Cyber crime has continued to become more professional in 2012, with the barriers to entry becoming ever lower with the emergence of increasingly powerful toolkits and exploits for sale online.
In the past year, cyber criminals have used increasingly powerful and targeted attacks to steal information ranging from credit card details and other personal information to intellectual property.
At the same time, international co-operation is growing and has led to several botnet takedowns and arrests in co-ordinated operations around the globe.
Here are 10 articles that illustrate some of the major trends in cyber crime in 2012:
Online cyber criminal markets are putting very sophisticated attack tools into the hands of more low-level attackers, say cyber intelligence specialists.
More attackers are now getting their hands on tools like Zeus and SpyEye, according to the cyber intelligence team at the Online Threats Managed Services (OTMS) group of RSA, the security division of EMC.
Cyber crimes are costly. The Ponemon Institute found that the average annualised cost of cyber crime for the 38 organisations is £2.1 million a year, with a range of £0.4 million to £7.7 million
Cyber criminals targeted users of Skype, Facebook and Windows using multiple Blackhole exploits in October, according to the latest threat report from security firm GFI Software.
In November, a hacker was offering a zero-day exploit for Yahoo Mail for $700 that would enable an attacker use a cross-site scripting (XSS) vulnerability to steal cookies and hijack accounts.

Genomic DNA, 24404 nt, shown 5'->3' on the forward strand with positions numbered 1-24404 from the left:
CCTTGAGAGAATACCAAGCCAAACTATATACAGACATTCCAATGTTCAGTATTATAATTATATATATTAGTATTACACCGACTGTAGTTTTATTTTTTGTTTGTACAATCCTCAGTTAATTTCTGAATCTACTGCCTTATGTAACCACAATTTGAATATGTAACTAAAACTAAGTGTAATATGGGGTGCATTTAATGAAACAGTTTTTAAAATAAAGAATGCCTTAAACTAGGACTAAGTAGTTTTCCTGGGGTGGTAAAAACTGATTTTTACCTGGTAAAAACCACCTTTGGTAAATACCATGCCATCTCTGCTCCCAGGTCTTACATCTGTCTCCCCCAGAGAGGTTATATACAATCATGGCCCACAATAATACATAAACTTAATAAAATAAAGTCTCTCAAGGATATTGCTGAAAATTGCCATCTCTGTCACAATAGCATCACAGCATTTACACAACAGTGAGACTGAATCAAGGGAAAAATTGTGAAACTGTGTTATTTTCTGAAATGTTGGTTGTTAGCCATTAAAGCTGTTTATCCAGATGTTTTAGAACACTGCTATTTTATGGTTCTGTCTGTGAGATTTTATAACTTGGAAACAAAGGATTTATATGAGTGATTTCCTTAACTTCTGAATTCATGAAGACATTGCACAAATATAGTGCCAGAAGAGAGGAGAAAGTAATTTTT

The hacker, known as “TheHell”, created a video to market the exploit on an underground cyber crime market called Darkode.
Law enforcement officers arrested six people in the UK and 12 in the US in an FBI-led sting operation in June that netted a total of 24 credit card cyber fraudsters in 13 countries.
The arrests followed a two-year undercover FBI investigation that tracked those buying and selling credit card information through a fake online forum
Cross-site scripting (XSS) attacks remain the top threat to web applications, databases and websites, an analysis of 15 million cyber attacks in the third quarter of 2012 revealed.
Advanced persistent threats (APTs) are real and all companies should be taking them seriously, says telecommunications company AT&T.
In the past year, the company has set up an IT security team dedicated to researching APTs and making recommendations on how to defend against them.
A Yahoo user sued the web portal company for negligence in August for allowing more than 450,000 user names and passwords to be stolen from one of its sites.
Jeff Allan of New Hampshire, whose login credentials were posted online after a hacker infiltrated a company database on 11 July, filed a complaint in a federal court in California.
US space agency Nasa is to encrypt all its mobile computers after the loss of a laptop containing personal information about more than 10,000 employees and contractors.
This is the latest in a series of data breaches involving unencrypted laptops at Nasa in recent years and comes just eight months after the theft of a laptop containing personal information of 2,300 employees and students.
Web and mobile applications are the new frontiers in the war against cyber attack, according to a top cyber security risks report from Hewlett Packard (HP) published in May.
The report reveals that SQL injection (SQLi) attacks on web applications increased sharply from around 15 million in 2010 to more than 50 million in 2011.